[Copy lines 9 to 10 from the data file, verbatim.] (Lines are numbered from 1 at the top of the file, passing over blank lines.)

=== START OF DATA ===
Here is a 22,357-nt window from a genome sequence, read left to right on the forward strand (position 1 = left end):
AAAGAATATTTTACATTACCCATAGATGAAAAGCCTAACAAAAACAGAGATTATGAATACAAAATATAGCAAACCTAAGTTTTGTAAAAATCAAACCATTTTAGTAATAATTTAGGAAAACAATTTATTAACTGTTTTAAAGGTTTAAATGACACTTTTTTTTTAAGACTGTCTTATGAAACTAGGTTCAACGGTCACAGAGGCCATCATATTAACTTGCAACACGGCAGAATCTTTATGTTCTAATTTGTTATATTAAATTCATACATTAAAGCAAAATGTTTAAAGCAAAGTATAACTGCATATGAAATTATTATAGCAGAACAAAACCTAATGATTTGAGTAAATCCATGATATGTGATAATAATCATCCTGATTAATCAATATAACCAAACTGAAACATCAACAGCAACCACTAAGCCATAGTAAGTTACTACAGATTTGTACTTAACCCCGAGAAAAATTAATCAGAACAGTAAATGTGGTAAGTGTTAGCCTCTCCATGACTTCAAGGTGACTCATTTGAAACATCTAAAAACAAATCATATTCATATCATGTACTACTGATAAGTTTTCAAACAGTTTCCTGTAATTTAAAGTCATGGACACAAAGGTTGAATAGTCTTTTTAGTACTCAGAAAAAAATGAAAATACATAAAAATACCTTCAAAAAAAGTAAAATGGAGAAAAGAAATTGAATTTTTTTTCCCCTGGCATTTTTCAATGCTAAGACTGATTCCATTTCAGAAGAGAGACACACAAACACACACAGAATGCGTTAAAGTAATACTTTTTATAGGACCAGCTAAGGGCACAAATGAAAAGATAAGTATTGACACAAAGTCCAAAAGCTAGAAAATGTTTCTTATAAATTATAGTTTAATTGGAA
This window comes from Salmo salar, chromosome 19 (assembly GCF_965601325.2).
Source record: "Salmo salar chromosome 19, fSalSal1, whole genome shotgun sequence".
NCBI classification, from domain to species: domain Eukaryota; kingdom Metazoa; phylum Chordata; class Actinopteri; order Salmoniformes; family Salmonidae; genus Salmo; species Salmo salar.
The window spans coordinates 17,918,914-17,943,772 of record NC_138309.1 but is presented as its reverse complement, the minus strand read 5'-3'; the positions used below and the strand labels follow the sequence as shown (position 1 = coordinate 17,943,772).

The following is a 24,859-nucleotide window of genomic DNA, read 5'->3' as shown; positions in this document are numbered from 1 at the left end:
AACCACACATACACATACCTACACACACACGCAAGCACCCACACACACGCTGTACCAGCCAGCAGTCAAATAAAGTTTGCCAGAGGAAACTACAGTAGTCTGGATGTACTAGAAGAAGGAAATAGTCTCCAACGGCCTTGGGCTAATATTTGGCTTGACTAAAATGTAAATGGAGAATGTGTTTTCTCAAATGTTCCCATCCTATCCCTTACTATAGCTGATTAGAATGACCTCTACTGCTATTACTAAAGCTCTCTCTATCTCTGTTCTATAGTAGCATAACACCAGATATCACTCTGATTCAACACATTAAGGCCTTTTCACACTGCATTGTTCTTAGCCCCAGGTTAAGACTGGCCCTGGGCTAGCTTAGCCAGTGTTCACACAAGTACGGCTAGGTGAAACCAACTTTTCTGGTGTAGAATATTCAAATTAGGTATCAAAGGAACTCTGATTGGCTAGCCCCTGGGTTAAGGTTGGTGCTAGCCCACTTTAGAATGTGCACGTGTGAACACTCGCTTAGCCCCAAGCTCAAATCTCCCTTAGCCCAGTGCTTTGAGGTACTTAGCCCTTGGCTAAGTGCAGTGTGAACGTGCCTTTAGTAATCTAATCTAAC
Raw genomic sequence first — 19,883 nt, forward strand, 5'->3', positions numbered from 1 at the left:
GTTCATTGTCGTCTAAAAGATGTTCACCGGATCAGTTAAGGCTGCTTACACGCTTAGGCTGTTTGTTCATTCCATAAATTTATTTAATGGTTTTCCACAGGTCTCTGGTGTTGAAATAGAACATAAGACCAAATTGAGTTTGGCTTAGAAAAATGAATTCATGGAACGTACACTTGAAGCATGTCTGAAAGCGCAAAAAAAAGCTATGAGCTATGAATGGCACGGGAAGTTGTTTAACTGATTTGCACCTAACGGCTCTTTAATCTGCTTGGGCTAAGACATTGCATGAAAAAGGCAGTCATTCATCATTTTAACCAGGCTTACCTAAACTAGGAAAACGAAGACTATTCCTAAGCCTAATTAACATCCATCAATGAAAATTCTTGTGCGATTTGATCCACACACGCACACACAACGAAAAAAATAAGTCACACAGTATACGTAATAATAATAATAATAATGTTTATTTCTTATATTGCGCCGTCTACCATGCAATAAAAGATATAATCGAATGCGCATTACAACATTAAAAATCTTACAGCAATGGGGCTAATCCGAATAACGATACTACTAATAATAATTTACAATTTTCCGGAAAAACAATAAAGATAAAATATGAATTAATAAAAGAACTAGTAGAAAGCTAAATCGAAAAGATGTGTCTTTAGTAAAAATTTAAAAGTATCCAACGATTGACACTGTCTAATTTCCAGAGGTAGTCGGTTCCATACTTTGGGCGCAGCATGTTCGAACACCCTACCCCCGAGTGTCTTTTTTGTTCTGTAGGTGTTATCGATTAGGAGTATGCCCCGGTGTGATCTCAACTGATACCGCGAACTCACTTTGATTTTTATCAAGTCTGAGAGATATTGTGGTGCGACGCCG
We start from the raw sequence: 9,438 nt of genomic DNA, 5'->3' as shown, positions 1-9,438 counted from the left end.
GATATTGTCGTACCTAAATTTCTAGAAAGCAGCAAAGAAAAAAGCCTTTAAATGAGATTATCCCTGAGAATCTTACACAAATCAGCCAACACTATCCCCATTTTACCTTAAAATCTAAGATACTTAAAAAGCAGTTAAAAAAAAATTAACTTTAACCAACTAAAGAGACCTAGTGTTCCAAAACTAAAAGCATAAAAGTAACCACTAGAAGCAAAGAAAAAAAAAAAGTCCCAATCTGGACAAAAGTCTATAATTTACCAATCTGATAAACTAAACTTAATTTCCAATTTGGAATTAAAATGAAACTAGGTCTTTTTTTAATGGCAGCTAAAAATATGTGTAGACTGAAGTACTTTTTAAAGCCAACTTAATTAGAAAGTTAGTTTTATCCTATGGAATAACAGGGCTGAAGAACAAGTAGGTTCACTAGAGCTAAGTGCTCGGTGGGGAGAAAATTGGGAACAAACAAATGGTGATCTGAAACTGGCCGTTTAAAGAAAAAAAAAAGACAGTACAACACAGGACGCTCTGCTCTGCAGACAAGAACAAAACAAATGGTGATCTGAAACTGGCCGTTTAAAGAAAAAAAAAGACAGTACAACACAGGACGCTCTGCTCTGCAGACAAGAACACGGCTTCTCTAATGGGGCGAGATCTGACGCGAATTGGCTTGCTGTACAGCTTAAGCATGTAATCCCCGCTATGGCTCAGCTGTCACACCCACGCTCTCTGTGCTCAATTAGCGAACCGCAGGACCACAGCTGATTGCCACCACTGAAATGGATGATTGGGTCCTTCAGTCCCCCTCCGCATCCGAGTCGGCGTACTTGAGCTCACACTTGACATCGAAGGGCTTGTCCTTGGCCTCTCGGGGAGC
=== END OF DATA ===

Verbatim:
Raw genomic sequence first — 19,883 nt, forward strand, 5'->3', positions numbered from 1 at the left:
GTTCATTGTCGTCTAAAAGATGTTCACCGGATCAGTTAAGGCTGCTTACACGCTTAGGCTGTTTGTTCATTCCATAAATTTATTTAATGGTTTTCCACAGGTCTCTGGTGTTGAAATAGAACATAAGACCAAATTGAGTTTGGCTTAGAAAAATGAATTCATGGAACGTACACTTGAAGCATGTCTGAAAGCGCAAAAAAAAGCTATGAGCTATGAATGGCACGGGAAGTTGTTTAACTGATTTGCACCTAACGGCTCTTTAATCTGCTTGGGCTAAGACATTGCATGAAAAAGGCAGTCATTCATCATTTTAACCAGGCTTACCTAAACTAGGAAAACGAAGACTATTCCTAAGCCTAATTAACATCCATCAATGAAAATTCTTGTGCGATTTGATCCACACACGCACACACAACGAAAAAAATAAGTCACACAGTATACGTAATAATAATAATAATAATGTTTATTTCTTATATTGCGCCGTCTACCATGCAATAAAAGATATAATCGAATGCGCATTACAACATTAAAAATCTTACAGCAATGGGGCTAATCCGAATAACGATACTACTAATAATAATTTACAATTTTCCGGAAAAACAATAAAGATAAAATATGAATTAATAAAAGAACTAGTAGAAAGCTAAATCGAAAAGATGTGTCTTTAGTAAAAATTTAAAAGTATCCAACGATTGACACTGTCTAATTTCCAGAGGTAGTCGGTTCCATACTTTGGGCGCAGCATGTTCGAACACCCTACCCCCGAGTGTCTTTTTTGTTCTGTAGGTGTTATCGATTAGGAGTATGCCCCGGTGTGATCTCAACTGATACCGCGAACTCACTTTGATTTTTATCAAGTCTGAGAGATATTGTGGTGCGACGCCG